Recently, the media has been focussing on the possibility of a single company gaining control over the open technology upon which the internet is based, namely Microsoft's attempts to "embrace and extend" internet technologies such as HTML, XML, and Java. Furthermore, Unisys's patent on the LZW compression used in the GIF format used in almost all Web sites today, and their claim of royalties from every webmaster that does use it, has rightly outraged many people.
The general concensus is that the technology used to create web sites should be open to all without restriction, and no company should be trying to control the development of the web with proprietary technologies. To this end, the World Wide Web Consortium was established to guide the development of open standards for fundamental web technologies such as HTML, XML, PNG, and CSS.
In fact, despite the reluctance of user-agent developers to adopt the W3C specifications (witness Internet Explorer's and Navigator's lacklustre attempts at CSS-1 implementation) the W3C has been a reasonable success, and most of their recommendations are now used in the daily expansion of the web.
However, despite the apparent lack of proprietary technologies on today's Web, there is one company that is gently shaping the future of its technological foundations, through an emerging technology that has already become a de facto standard by reason of its widespread adoption. This is Macromedia's Flash.
Originally, Macromedia's efforts were concentrated on the rather unwieldy and difficult to learn Director. However, in December 1995, Macromedia developed Shockwave for Director, an interactivity plugin from which Flash eventually evolved. Flash is a vector-based animation and interactivity plugin that has dramatically altered the perceived potential of the Web.
Early uses of Flash generally involved users downloading the plugin to view a show-piece animation created by enthusiatic multi-media developers keen to get onto the Web. In its later incarnations, Flash has been used as the basis of interactive, animated Web sites with streaming sound and advanced functionality. Of all Web technologies that showed early promise, Flash is the one has most lived up to its potential.
It should come as no surprise then that estimates show Flash to be in use by as many as 70% of all Web users, a figure that browser vendors can only dream of. Despite being a proprietary technology, (you need a Macromedia plugin to view it, a Macromedia editor to create with it, and Macromedia own the rights), Flash has become a de facto standard for lightweight, Web-based interactive multi-media. In a world where the first technology to be widely adopted is unlikely to be displaced by competitors (and Flash is distributed with most browsers and even Windows 98), Flash looks set to remain the standard for implementing vector graphics on the web.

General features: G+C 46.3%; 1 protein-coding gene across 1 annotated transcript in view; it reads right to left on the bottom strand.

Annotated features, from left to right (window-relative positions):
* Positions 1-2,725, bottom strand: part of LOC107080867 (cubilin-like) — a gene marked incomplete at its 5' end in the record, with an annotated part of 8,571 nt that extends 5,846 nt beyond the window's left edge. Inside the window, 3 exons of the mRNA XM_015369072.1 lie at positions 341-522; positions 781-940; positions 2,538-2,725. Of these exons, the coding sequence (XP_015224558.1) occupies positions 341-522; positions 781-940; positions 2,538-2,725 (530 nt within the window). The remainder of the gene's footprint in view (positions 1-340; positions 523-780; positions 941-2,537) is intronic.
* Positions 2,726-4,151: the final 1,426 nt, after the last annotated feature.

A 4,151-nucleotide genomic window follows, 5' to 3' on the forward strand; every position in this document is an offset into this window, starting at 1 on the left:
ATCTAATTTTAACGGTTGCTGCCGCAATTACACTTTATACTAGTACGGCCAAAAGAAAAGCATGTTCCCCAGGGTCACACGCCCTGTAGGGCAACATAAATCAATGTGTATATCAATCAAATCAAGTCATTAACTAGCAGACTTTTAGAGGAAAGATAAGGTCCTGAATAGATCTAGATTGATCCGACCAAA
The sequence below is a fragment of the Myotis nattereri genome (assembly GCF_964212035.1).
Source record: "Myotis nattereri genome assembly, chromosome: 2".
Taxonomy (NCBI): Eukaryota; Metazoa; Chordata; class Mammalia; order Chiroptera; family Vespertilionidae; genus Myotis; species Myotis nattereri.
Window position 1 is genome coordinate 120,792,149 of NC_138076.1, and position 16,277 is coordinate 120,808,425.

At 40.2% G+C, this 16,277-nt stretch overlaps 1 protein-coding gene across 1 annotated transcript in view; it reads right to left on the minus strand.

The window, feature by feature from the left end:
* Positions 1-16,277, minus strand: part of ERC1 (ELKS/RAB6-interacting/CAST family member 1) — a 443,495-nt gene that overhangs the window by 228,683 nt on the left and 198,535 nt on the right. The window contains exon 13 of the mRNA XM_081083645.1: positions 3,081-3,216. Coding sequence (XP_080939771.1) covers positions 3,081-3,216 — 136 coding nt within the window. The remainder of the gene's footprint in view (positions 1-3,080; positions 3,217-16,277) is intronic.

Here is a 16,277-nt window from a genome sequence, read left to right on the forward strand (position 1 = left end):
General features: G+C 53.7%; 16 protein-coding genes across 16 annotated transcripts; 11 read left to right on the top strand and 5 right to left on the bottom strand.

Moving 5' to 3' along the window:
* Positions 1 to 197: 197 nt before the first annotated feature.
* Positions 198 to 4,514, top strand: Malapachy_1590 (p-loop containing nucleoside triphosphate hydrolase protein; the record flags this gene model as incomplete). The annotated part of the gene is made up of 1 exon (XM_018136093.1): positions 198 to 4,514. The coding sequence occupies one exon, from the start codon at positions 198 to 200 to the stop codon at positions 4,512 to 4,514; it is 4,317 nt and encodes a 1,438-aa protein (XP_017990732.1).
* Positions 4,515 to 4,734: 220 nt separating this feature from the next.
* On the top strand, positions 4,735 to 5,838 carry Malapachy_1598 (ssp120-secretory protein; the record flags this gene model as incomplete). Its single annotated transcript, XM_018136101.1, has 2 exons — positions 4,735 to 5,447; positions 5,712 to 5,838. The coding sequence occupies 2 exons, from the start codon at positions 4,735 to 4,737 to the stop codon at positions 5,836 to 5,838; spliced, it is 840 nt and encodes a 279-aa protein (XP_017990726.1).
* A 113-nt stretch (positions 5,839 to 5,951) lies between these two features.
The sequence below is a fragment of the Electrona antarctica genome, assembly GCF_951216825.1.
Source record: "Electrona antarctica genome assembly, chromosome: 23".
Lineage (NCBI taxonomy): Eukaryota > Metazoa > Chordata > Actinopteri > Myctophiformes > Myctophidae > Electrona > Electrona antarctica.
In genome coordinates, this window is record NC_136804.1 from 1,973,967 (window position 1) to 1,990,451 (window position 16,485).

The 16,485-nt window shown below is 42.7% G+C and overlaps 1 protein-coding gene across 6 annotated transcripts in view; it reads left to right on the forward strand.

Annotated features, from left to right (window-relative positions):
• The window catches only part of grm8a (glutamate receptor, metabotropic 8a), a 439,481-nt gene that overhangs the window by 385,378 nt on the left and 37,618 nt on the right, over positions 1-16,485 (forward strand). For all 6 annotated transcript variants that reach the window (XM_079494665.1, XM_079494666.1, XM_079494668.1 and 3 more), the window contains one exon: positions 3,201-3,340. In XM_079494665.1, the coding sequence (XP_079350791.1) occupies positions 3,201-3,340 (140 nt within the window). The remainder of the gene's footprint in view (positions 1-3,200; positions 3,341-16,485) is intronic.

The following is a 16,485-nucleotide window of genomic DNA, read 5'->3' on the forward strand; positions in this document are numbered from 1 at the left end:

Is this a Bad Thing?
As web developers, we are constantly exposed to the war between browser vendors to have their proprietary (and often buggy) extensions to standards adopted by the general public before those of the competition. This no-holds-barred approach has perhaps delayed our ability to roll-out new technologies by four or five years as we are forced to either accept buggy implementations, multiple versions of sites, or to wait several years for users to adopt the latest technology.
With Flash, Macromedia has steathily avoided the issue of vendor compliance by ensuring that they control the Flash standard and specification. Suddenly, web developers find themselves with a fully-functional, cross-platform standard for dynamic presentations of astonishing depth and impact.
Such a technology cannot be ignored, and developers are showing that to be true. At the recent London International Advertising Awards, every single winner made extensive use of Flash on their sites. In a world where development occurs at a phenomenal rate, a rate with which HTML implementations cannot keep pace, Flash is the killer application for which we have all been waiting.